Friday, August 14, 2020

Lawyer: Allegations against JD founder at odds with evidence

Sep 28. 2018
JD founder Liu Qiangdong attends an interview in Hong Kong, on June 9, 2017. [Photo/VCG]
JD founder Liu Qiangdong attends an interview in Hong Kong, on June 9, 2017. [Photo/VCG]
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By China Daily
Asia News Network
Beijijng

The allegations against JD's CEO Liu Qiangdong are inconsistent with the evidence, so prosecutors are not expected to bring charges, said Liu's lawyer Jill Brisbois during a telephone interview as reported by The Paper on Thursday.

Once the investigation is finished, evidence will be disclosed to the public to prove he is innocent, Brisbois said.

According to a report on Monday, Reuters said a 21-year-old University of Minnesota student sent a WeChat message to a friend in the middle of night on Aug 31, saying she was forced to have sex with Liu.

The student went to a hospital for a sexual assault forensic test in the afternoon on the same day and wrote she would keep her bed sheets as evidence in a WeChat message, the report said.

The alleged rape happened at around 1 am, Reuters reported citing a police report.

The woman, who described it as a trap, said she was really drunk at a party of about 20 men and four women hosted by Liu on Aug 30, which ended around 9:30 pm as indicated by the dinner receipt, Reuters reported.

Brisbois declined to make comments on the details of the case, but told The Paper's reporter they believe prosecutors are not expected to bring charges against Liu Qiangdong, founder and CEO of the second-largest e-commerce company in China.

As reported by Reuters, the latest evidence revealed to the public includes messages the female student wrote on WeChat, a popular Chinese messaging application.

"I was not willing," the female student wrote to a friend at around 2 am on Aug 31. "Tomorrow I will think of a way to escape," she wrote as she begged the friend not to call the police.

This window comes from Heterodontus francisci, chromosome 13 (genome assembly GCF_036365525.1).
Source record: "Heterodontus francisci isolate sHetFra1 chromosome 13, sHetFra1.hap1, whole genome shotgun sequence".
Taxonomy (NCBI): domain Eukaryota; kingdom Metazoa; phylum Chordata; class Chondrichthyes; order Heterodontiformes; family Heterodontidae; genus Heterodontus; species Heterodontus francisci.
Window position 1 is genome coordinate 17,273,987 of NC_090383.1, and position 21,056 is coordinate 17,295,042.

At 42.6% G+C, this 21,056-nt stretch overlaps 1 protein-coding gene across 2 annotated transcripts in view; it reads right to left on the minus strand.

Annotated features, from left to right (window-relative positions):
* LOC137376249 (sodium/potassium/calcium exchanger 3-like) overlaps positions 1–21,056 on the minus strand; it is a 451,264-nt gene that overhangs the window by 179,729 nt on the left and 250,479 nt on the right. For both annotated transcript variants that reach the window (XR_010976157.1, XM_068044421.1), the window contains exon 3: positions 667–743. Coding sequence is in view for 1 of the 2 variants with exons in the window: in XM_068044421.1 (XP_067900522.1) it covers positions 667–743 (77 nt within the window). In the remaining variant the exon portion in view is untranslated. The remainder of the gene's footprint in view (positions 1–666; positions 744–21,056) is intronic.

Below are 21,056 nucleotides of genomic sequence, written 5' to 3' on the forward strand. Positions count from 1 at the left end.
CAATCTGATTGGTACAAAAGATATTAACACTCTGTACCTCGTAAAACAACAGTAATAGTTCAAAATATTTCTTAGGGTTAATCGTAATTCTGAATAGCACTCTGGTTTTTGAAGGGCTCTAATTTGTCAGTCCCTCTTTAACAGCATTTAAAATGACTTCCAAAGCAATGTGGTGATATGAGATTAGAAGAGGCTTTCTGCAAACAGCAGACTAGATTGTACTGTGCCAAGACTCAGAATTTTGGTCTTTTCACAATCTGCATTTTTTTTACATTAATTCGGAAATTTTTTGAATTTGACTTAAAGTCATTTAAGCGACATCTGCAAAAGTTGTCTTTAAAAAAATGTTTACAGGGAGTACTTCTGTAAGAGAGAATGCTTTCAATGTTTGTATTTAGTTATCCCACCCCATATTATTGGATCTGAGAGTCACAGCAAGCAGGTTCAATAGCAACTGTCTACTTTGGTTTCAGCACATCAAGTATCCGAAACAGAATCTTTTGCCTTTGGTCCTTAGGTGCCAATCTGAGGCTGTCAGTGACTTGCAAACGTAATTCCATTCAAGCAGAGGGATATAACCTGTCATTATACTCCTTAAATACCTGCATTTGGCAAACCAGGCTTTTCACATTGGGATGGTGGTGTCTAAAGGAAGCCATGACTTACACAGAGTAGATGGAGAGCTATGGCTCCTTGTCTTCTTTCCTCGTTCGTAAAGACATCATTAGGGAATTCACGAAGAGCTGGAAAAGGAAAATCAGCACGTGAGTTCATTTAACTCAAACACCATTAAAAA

Reuters reviewed the WeChat messages and Wil Florin, one of the woman's lawyers, verified that they came from the woman.

Liu Qiangdong, founder and CEO of JD, delivers goods to promote sales of the company in Beijing on June 18, 2014. [Photo/VCG]

Loretta Chao, a spokewoman for JD, said that when more information becomes available, it will become apparent that the information in this note doesn't tell the full story. She was responding to detailed questions from Reuters on the woman's WeChat message and other findings.

Liu, 45, founder of e-commerce giant JD, was arrested later on Aug 31 in Hennepin county on suspicion of rape. He was released without bail the following afternoon and then went back to China with a pledge to cooperate with Minneapolis police.

The Minneapolis Police Department has completed its initial investigation and turned the case over to local prosecutors, Hennepin County Attorney Mike Freeman announced Thursday on the official website.

The prosecutors will review all of the evidence and make a decision on whether to bring charges against Liu, Freeman said. There is no deadline for making that decision and no further comment on the case will be made by the Hennepin County Attorney's Office until the decision has been made, according to the announcement.

Liu Qiangdong delivers a speech about dreams on a TV show in Beijing, on Jan 15, 2016. [Photo/VCG]

Jill Brisbois, a lawyer for Liu, said Liu maintains his innocence and has cooperated fully with the investigation on the case, which happened in Minneapolis when he was attending a residency from Aug 26 to Sept 1 as an enrolled student with the Carlson School of Management's doctor of business administration China program.

Frin Roebig and Hang & Associates, the law firms representing the woman, said their client had "fully cooperated" with police and was also prepared to assist prosecutors. They added that their legal intentions with regard to Liu and others would be revealed at the appropriate time, Reuters reported citing an email response.

JD is the second-largest e-commerce company in China after Alibaba Group Holding Ltd, and has attracted investors such as Walmart Inc, Google Inc and Tencent Holdings Ltd.

With 15.5 percent of JD's stock, Liu controls nearly 80 percent of the company's voting rights. The company reported its net income amounted to 122.3 billion yuan ($17.8 billion) in the second quarter of 2018, with a 31.2 percent year-on-year increase, while its net profit dropped to 478.1 million yuan, down 51.04 percent compared with the same period last year.

In an online interaction with investors, JD said Liu will continue to lead the company and the case has not affected daily operations of the company, The Paper reported.

Shares of the Chinese e-commerce giant JD were up 1.29 percent to $25.51 on the Nasdaq Stock Market on Thursday, as the case goes on.

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